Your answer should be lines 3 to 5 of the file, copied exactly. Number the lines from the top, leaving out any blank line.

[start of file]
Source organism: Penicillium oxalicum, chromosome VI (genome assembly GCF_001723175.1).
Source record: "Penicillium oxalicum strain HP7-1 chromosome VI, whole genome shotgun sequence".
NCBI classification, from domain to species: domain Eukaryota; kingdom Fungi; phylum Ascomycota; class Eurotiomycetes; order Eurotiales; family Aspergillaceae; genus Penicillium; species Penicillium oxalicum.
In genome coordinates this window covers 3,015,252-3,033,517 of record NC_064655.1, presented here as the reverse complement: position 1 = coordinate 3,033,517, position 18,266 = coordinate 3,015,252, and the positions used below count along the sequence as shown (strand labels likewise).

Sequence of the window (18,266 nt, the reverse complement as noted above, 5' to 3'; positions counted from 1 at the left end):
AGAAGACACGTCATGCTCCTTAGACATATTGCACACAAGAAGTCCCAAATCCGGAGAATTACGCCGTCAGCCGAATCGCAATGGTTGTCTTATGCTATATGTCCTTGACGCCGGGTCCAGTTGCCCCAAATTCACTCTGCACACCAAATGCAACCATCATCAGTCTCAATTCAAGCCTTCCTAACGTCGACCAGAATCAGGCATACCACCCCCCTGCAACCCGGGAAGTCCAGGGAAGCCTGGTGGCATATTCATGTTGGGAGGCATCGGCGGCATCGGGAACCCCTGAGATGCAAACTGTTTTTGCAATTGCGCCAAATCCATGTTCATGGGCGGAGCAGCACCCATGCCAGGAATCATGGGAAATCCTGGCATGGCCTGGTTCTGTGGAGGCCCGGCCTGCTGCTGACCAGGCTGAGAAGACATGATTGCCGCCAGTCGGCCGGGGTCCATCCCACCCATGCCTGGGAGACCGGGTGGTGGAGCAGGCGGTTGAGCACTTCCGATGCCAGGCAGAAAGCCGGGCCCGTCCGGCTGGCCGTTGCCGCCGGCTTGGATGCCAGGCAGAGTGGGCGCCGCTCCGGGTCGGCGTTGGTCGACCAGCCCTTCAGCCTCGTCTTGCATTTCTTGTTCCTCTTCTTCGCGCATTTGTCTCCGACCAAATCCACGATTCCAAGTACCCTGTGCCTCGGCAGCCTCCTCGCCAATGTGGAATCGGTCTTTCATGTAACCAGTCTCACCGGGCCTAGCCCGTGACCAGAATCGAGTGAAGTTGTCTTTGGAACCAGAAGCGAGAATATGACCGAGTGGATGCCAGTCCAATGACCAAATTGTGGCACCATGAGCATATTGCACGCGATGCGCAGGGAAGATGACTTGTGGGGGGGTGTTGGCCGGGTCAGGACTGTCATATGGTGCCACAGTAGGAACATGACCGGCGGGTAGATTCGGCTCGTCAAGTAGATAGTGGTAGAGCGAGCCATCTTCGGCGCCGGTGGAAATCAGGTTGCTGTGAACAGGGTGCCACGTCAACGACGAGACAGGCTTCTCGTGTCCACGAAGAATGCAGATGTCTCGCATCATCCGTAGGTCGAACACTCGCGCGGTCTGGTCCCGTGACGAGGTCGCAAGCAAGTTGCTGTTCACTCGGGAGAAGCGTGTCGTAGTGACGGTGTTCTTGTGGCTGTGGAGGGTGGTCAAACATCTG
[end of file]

NCBI classification, from domain to species: domain Eukaryota; kingdom Fungi; phylum Ascomycota; class Eurotiomycetes; order Eurotiales; family Aspergillaceae; genus Penicillium; species Penicillium oxalicum.
In genome coordinates this window covers 3,015,252-3,033,517 of record NC_064655.1, presented here as the reverse complement: position 1 = coordinate 3,033,517, position 18,266 = coordinate 3,015,252, and the positions used below count along the sequence as shown (strand labels likewise).

Sequence of the window (18,266 nt, the reverse complement as noted above, 5' to 3'; positions counted from 1 at the left end):